15 May 2005
14 May 2005
13 May 2005



Theatre Hall

Lev Tolsztoj: The power of darkness

| theatre

13 - 15 MAY 2005.

The Play

Tolstoy based his play on a true crime story – as was very much in the vogue at the time. And I am interested in doing the same – today and in deploying some of the most popular narrative means of making real stories really real.

Pina Bausch remarked once that she was not so interested in „how people move but in what moves them”. In service of this idea, this project represents my own personal return the beginnings of mainstream modern drama/naturalism as a means of establishing a critical space in performance through an examination of Everyday Life practices. The process of examining everyday life with an eye to developing strategies for a spatial and temporal vocabulary that might have something to say about our lives is the foundation of my artistic practice. The degree to which technology interferes and or enhances the ability to perceive those realities and to communicate accurately and inaccurately (or poetically) our experiences, comprises, by and large, the spectrum of my research.

I am interested in citing nature, in capturing a distinctly American sense of nature and reality – which is in many ways incomplete without media. Without multiple points of reference and sometimes with so many points of reference that the truth is completely drowned in the sea of free speech. Farmers sit around the kitchen table of our exceptionally mechanized and highly specialized Bread with Miracle Whip. How we got here is a mystery to me.

I attack with a broad sense of humour. And the slice of life seems unlike the mirror held up to nature – but it is. Artificial Life. Imitation Intelligence. Jay Scheib

The director

Jay Scheib was born in 1969 in Iowa. He got his MFA degree in directing at Columbia University in Anne Bogart’s class, where his professors included Andrei Serban and Robert Woodruff. As a graduating student he was already staging a piece at the Brooklyn Academy of Music and in his Senior Year of studies he won the Richard Sherwood Award offered to the most promising young American artist of the year. From the next year on he has been teaching acting classes at the Salzburg Mozarteum and for two years he has been working as a professor at the Boston MIT.

His latest work includes: In this is the End of Sleeping after Chekhov’Platonov. The Vomit Talk of Ghosts by Kevin Oakes, Lorenzaccio by Musset, Euripidész-Müller: Medeia after Heiner Müller and Euripides (at La Mama), The West Pier by Bernard-Marie Koltes, The Caucasian Chalk Circle by Brecht (Yale Repertory Theatre), Falling and Waving, Heracles after Euripides-Müller-Händel, Miss Julie by Strindberg. He staged several productions in Berlin: MARGARETHHAMLET, Oresteia by Aischylos, two pieces by Lothar Trolle in the studio space of the Berliner Volksbühne.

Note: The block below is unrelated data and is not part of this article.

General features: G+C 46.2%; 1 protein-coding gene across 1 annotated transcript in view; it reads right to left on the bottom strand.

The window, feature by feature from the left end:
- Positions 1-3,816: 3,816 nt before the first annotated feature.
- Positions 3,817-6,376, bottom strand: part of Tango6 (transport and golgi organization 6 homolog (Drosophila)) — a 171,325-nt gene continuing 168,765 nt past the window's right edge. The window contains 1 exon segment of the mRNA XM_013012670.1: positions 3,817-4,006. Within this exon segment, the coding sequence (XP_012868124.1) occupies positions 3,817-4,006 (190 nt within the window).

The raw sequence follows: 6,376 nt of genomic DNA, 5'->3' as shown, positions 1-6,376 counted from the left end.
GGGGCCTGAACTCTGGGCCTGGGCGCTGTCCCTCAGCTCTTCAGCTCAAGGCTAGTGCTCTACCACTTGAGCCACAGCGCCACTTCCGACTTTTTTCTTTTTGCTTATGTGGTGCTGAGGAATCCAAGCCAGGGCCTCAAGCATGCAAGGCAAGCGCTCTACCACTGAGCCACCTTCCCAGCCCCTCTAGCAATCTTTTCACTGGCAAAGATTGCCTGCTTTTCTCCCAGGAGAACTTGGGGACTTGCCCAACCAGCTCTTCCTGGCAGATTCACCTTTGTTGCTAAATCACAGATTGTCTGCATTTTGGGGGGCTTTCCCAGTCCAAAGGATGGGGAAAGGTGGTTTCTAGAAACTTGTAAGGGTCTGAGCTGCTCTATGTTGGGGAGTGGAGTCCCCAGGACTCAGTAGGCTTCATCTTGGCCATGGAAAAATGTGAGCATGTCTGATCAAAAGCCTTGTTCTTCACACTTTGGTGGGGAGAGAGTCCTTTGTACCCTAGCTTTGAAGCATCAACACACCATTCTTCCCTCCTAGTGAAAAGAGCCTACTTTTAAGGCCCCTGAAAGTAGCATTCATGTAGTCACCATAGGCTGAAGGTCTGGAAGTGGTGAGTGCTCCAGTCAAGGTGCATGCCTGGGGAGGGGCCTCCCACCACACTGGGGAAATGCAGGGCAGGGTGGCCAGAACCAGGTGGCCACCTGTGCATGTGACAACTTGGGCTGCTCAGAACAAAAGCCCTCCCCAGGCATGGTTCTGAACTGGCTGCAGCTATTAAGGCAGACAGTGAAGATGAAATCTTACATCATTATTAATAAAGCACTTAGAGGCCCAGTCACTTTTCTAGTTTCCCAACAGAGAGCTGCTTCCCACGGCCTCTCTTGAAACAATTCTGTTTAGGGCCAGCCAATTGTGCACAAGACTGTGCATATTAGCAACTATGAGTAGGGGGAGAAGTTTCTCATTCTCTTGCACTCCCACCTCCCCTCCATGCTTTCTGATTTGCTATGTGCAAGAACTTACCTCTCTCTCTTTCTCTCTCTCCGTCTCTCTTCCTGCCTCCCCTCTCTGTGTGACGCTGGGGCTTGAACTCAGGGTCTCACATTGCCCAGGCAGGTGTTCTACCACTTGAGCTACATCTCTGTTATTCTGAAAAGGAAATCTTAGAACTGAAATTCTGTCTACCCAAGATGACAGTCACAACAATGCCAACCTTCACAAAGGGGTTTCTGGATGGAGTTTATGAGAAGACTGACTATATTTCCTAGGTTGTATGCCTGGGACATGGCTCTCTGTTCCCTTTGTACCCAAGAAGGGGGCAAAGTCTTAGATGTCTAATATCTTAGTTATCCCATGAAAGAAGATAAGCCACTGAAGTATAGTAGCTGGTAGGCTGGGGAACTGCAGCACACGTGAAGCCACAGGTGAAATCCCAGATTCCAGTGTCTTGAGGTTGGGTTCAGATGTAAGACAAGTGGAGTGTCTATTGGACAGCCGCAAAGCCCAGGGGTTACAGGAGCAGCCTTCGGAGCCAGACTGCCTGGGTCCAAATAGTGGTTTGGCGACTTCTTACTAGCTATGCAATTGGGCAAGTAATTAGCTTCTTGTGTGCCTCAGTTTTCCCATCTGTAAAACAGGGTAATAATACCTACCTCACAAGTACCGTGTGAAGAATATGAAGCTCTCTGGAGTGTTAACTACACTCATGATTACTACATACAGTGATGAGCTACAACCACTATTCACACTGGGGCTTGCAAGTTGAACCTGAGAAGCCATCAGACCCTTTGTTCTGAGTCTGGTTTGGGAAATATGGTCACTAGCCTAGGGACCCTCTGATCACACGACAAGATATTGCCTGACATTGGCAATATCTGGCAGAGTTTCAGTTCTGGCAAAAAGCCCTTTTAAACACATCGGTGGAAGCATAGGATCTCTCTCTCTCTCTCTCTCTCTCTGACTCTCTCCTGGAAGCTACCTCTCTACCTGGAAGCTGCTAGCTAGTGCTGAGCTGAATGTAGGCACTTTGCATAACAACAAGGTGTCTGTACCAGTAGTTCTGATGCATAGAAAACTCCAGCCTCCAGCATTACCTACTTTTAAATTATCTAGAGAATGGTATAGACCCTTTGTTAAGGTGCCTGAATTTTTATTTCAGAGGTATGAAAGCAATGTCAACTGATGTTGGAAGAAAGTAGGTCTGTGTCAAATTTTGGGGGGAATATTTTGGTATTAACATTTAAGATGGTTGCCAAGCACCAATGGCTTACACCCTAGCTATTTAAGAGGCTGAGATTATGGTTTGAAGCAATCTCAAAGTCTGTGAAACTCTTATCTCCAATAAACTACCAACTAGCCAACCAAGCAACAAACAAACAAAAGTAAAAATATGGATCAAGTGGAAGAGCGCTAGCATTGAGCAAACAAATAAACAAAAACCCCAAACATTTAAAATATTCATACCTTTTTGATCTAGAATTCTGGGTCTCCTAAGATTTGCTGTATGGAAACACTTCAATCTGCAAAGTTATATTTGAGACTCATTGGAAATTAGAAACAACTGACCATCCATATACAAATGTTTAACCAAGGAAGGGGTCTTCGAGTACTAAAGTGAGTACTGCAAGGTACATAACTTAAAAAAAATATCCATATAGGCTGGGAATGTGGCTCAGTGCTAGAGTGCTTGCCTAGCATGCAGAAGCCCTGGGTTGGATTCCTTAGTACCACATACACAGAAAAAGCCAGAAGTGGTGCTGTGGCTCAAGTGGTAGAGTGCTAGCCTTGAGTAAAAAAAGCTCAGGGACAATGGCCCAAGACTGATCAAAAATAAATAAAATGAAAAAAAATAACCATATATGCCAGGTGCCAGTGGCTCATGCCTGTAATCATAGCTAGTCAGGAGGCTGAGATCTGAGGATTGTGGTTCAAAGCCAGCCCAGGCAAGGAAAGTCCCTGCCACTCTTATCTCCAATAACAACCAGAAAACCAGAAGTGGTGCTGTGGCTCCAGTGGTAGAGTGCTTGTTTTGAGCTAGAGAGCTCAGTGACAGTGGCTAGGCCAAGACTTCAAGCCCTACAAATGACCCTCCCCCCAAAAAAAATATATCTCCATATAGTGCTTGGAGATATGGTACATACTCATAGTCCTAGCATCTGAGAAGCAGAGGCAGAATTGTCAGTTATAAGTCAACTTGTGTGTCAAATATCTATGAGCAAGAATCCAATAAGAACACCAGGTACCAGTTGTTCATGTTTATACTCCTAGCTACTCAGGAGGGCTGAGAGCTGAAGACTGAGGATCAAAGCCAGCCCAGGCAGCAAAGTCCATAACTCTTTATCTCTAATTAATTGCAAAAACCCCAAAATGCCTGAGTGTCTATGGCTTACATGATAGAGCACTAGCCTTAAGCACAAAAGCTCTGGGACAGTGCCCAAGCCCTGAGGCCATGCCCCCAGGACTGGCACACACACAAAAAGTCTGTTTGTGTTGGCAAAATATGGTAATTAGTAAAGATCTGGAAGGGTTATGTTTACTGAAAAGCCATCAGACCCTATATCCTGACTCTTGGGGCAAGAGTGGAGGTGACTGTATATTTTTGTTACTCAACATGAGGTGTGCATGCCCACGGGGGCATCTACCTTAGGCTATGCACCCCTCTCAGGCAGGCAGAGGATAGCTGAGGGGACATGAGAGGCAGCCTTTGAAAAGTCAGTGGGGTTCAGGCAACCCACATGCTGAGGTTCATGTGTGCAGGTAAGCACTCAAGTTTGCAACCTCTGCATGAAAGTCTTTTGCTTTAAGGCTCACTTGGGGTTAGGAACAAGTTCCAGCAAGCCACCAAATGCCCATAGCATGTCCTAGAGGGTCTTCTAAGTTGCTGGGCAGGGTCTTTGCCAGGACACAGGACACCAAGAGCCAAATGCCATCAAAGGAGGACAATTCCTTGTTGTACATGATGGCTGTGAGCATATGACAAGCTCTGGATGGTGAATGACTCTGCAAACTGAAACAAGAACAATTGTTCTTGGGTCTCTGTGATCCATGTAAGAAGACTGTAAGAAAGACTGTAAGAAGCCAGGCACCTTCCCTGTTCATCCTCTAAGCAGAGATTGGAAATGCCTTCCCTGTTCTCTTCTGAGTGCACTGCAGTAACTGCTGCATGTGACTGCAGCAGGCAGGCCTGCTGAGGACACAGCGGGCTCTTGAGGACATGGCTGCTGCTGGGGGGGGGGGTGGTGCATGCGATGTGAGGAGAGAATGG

He worked in Budapest two times creating Glass/Mohn after Tennessee Williams and Paul Célan with the Pont Workshop and making a ten-day workshop of Viewpoints with Krétakör based on Antonioni’s Red Desert at Millenáris.
Jay Scheib’s and Pont’s ways had to cross. László Keszég’s company are ideal partners for this autonomous, determined, yet very open director, in whose works image and choreography are equals of the text, who was brought up on Chéreau, Wilson and Pina Bausch and sees the naturalism with which Hungarian theatre-goers are bored stiff as a mischievous luxury and an exciting adventure. It is no chance that the actors he chose for the project come into it with strikingly different histories, backgrounds and theatre cultures.

Pjotr/Mitrics Keszég László Anyiszja, wife of Pjotr Urbanovits Krisztina Anyutka, their daughter Isabelle Lé Akulina, Pjotr's daughter from one of his previous marriages Pereszlényi Erika Nyikita, Pletl Zoltán Matrjona, his mother Pogány Judit Akim, his father Scherer Péter Marina, Nyikita's fiancée Enyedi Éva Policeman, later Marina's husband Vajna Balázs

Adaptation/Directed by Jay Scheib Set/Light/ Jeremy Morris Scenic Supervisor MichaelByrnes Assistant Director Ken Roraback Music Márkos Albert Video Leah Gelpe Hungarian text/Dramaturgy Merényi Anna (based on the original translation by László Németh and the transcription of Jan Scheib)

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